Kyiv Independent Reports on Starlink in Ukraine

"Saint Elon" is a bit much but ... It started with a tweet from Ukraine's Minister of Digital Transformation. The quoted text below is excerpts from How Elon Musk's Starlink satellite internet keeps Ukraine online in The Kyiv Independent. "Among the Ukrainian military, Elon Musk, the richest tech entrepreneur in the U.S., is often half-jokingly referred to as 'Saint Elon.'. The reason is Starlink, Musk's satellite communication system that keeps many Ukrainians, most importantly the military... more

Bringing Broadband to the Arctic

The Arctic region has largely been left out of the broadband arena in the past due to the high cost of building last-mile broadband infrastructure. The primary broadband available in the region has been provided for decades by Iridium Communications, which provided only low-bandwidth connections capable of supporting satellite phones and low-bandwidth monitoring devices. more

Smart Highways or Smart Cars?

It wasn't too many years ago when you couldn't read an article about broadband infrastructure without hearing about the need for smart highway infrastructure that was going to enable self-driving cars. There were various versions of how this would happen, but the predominant concept was that 5G networks along roads would communicate with cars and would enable efficient and safe travel by eliminating driver error by taking the driver out of the equation. more

Starlink to Go - Stress Tested in Ukraine and Now Available to You

Russians have targeted Ukrainian electricity and communication infrastructure. In some areas, there may not be any utility poles left standing, and underground conduits may have been bombed to oblivion. Starlink has been an important tool for these brave people to coordinate their resistance to Putin's brutal invasion. Satellite communication doesn't require any middle-mile infrastructure. more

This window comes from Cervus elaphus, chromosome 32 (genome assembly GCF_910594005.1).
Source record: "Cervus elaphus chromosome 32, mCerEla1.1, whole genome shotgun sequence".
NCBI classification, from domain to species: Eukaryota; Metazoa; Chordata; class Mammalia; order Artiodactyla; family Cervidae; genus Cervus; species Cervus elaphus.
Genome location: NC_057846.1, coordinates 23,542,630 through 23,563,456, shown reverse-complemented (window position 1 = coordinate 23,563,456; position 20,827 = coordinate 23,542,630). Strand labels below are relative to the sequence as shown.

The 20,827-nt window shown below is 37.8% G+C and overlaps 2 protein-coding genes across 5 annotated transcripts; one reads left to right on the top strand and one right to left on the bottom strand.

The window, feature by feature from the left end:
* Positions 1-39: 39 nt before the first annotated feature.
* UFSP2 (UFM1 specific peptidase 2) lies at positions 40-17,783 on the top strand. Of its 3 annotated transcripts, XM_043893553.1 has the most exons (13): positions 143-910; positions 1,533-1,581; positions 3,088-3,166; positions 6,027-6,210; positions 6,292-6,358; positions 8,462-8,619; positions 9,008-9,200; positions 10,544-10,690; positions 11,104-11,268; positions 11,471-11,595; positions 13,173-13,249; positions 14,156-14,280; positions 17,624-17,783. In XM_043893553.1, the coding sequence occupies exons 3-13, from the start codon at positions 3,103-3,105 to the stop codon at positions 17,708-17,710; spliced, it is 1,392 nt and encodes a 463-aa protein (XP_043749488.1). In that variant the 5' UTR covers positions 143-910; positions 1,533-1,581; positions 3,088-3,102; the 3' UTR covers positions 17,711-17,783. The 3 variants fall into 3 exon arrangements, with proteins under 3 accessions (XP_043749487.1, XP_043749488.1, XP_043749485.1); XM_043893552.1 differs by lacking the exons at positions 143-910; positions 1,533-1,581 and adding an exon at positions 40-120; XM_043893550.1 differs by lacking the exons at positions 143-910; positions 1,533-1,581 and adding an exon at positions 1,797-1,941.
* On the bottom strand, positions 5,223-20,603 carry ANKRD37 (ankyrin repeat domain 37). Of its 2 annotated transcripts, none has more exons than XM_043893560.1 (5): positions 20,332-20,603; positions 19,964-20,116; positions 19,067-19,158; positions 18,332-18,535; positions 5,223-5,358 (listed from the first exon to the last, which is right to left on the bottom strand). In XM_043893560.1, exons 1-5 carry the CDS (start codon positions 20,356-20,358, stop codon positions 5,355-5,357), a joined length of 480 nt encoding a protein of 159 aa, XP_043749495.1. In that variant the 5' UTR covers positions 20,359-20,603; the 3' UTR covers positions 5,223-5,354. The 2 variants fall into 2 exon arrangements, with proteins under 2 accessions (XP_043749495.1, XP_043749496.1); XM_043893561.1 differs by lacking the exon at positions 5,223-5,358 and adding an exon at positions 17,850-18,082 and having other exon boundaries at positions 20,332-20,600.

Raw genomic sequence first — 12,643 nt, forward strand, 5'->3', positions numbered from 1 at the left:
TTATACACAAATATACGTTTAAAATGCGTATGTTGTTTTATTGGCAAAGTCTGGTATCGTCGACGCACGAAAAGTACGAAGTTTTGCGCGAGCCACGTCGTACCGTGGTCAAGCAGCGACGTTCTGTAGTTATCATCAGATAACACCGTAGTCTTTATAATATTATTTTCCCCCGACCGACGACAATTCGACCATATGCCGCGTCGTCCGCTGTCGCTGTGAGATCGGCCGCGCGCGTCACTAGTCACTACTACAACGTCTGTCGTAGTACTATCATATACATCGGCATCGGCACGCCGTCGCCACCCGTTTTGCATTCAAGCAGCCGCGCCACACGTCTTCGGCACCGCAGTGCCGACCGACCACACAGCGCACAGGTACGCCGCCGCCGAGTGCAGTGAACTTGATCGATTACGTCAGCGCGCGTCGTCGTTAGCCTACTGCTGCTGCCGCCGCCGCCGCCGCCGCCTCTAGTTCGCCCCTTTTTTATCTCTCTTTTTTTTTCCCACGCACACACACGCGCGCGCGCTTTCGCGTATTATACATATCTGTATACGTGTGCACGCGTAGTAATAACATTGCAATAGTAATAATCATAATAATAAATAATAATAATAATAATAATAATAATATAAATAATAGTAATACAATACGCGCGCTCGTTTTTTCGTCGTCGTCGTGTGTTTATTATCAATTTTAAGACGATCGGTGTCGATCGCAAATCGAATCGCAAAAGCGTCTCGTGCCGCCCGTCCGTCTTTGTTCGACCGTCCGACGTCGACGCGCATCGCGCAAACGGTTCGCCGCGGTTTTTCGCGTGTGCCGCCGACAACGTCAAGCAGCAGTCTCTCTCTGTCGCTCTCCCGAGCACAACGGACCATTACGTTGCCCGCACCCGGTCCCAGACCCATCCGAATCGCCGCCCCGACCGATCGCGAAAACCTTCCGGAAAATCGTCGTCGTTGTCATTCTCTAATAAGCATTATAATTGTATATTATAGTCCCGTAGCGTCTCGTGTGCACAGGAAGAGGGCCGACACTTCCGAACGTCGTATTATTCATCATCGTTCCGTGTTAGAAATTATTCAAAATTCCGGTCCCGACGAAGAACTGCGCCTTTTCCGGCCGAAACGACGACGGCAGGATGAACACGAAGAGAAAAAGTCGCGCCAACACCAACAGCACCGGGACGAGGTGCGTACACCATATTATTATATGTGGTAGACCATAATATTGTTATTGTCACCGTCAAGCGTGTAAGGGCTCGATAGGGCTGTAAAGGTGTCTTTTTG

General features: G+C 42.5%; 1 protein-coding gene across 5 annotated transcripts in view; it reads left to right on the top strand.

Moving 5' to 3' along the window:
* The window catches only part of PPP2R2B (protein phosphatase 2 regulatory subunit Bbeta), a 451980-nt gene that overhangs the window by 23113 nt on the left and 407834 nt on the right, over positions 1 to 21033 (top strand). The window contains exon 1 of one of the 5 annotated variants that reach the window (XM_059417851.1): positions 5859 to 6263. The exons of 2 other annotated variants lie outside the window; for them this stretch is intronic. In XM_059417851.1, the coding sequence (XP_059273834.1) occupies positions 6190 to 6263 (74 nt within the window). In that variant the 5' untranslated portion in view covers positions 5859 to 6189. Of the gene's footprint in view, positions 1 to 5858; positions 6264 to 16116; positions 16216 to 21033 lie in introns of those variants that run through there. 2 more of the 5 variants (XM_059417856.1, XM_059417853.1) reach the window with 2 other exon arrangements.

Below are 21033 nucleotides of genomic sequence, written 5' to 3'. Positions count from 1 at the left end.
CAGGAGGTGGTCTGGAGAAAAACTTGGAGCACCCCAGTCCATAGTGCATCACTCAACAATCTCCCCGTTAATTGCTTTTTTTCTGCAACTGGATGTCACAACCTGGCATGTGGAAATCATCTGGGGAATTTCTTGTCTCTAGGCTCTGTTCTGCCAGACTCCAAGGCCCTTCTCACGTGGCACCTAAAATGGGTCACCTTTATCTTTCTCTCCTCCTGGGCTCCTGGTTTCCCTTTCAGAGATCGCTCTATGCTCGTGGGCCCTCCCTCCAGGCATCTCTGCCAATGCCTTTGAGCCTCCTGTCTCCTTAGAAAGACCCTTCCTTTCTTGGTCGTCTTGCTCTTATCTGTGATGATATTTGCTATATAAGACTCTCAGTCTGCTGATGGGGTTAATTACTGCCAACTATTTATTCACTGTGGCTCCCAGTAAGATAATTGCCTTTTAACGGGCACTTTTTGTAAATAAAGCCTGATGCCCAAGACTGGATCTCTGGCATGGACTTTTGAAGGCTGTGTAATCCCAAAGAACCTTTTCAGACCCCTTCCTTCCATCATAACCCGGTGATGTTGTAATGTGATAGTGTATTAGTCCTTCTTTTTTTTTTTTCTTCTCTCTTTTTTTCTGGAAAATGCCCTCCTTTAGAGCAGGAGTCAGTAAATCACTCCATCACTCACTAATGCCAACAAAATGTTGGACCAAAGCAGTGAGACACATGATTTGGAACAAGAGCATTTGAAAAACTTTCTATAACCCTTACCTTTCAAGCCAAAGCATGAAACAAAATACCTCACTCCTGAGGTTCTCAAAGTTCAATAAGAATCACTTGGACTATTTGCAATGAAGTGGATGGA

The Fight Over 12 GHz Spectrum

For an agency that has tried to wash its hands from regulating broadband, the FCC finds itself again trying to decide an issue that is all about broadband. There is a heavyweight battle going on at the FCC over how to use the 12 GHz spectrum, and while this may seem like a spectrum issue, it's all about broadband. 12 GHz spectrum is key to several broadband technologies. First, this is the spectrum that is best suited for transmitting data between the earth and satellite constellations. more

5G for Cars – an Idea That Won’t Die

An industry group calling itself 5G Americas has published a whitepaper that touts the advantages of a smart auto grid powered by 5G and the C-V2X technology. This technology is the car connectivity standard that much of the industry has gelled around, replacing the older DSRC standard. Over a decade ago, the FCC became so enamored over the idea of self-driving cars that the agency dedicated the 5.9 GHz spectrum band for the sole use of smart cars. more

Computing Clouds in Orbit – A Possible Roadmap

Last week, I predicted that much of the Internet and most cloud datacenters would launch into space in the next ten years. Today the only part of the Internet in space is a very small amount of "bent-pipe" access: signals which go from a user to a satellite and bounce back down to a ground station which feeds them into the terrestrial internet where all processing is done and all queries answered by internet-connected servers, many of them in cloud data centers. more

New Innovations in Free Space Optics

I read an article on the Finley Engineering blog that talks about new research with free-space optics. For those not familiar with the term, this means communication gear that communicates directly using light without any wires. The article talks about a Chinese team of scientists who have used light to transmit ultrahigh-definition video signals between high-rise buildings. more